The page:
Role playing mapping game as a migrated bird
- Learning outcome
To understand what migration is and why birds migrate.
- Key Stubbington focus
Environment - birds
- For Upper Key Stage 2
- Duration 1.5 hours
- Success criteria
- I can explain why and how migration happens
- I can demonstrate an understanding of what migration involves
- I can create and record own migratory path
- Session plan
Introduction 10 minutes
Talk to the children about migration. What is it? Why might animals in general migrate? Discuss the reasons for birds migrating using the Swift as an example. Think about why it migrates, how it eats and sleeps, the dangers it may face during migration. A Primary Activ flipchart is available to help support this discussion.
Main 60 minutes
In this game, the children will take on the role of migrating birds.
In pairs the children will be given riddles to solve. Each answer will give them a place to go to in the grounds. At the beginning of the game, the children should be given their 1st riddle and should then follow the rest in order.
When the riddle is solved, the pair must make their way to the place indicated where they will find a plastic pigeon. Upon this pigeon, a question about migration will be written. The answer must be written on the children’s riddle sheet, next to the correct riddle.
During the game, the children will also have a map of the site. On this the children should plot their ‘migratory route’ around the grounds.
While playing, there will be the added distraction of a teacher in the guise of a hungry bird of prey. The children need to complete the task while also avoiding this teacher. Each time they are caught a stamp will be marked onto their map.
The children will receive:
- 1 point for solving the riddle and getting to the right place
- 2 points for the correct answer (1 point for a good try)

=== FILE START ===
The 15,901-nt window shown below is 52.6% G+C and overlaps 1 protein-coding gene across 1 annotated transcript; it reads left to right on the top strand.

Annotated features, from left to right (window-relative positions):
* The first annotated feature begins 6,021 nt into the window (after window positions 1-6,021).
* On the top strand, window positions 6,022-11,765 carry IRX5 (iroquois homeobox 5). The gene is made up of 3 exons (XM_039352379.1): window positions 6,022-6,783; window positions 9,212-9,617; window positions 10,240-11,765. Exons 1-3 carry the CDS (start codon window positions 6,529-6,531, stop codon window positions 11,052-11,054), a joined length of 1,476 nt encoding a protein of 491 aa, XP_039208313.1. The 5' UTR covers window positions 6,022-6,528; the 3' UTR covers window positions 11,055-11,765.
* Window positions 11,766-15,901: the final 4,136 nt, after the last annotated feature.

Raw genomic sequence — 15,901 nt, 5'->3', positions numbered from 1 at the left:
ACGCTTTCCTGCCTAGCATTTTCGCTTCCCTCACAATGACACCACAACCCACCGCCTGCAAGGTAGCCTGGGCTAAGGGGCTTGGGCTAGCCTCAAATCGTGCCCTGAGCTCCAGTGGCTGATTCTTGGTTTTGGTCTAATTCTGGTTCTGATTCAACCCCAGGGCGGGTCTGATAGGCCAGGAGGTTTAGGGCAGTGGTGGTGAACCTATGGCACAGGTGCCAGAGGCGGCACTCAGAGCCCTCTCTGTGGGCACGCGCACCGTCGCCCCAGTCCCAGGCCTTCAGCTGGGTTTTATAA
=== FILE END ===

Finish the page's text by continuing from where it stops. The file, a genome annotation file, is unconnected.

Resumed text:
- 1 point for plotting the place correctly on the map
- Minus 1 point for each stamp collected from the bird of prey
The end of the game should be signified by a whistle. At the end of the game, children should make their way back to their classroom.
Plenary 20 minutes
When the game is finished the children should be brought back together to discuss the activity. Each of the answers should be gone through as the majority of questions are open and children could have many different ideas.
Discussion is a key part to this activity being successful.
Less able children
- The migratory path could be removed from the activity, just to mark points visited
- Children will be working in pairs
More able children
Justify answers and give examples.
Looking into migration of animals in general. What animals migrate? Why?
Follow up activities
- Research a particular animal/bird which migrates, present findings
- Explore other adaptations animals might have for surviving winter e.g. storing food, hibernation, growing thicker fur
- Plot a ‘real life’ migration route of an animal onto a world map. Research online to find real life routes
- Health and safety checks
- Look out for ponds, ditches, nettles. Paths checked and cut back regularly
- Children must stay with their partners when moving around
- Adults should behave in a calm and controlled manner to model for children
- Playing area is the whole site, boundaries and out of bounds areas should be made clear
- Additional adults should be around grounds, with one adult near to classrooms so easier to find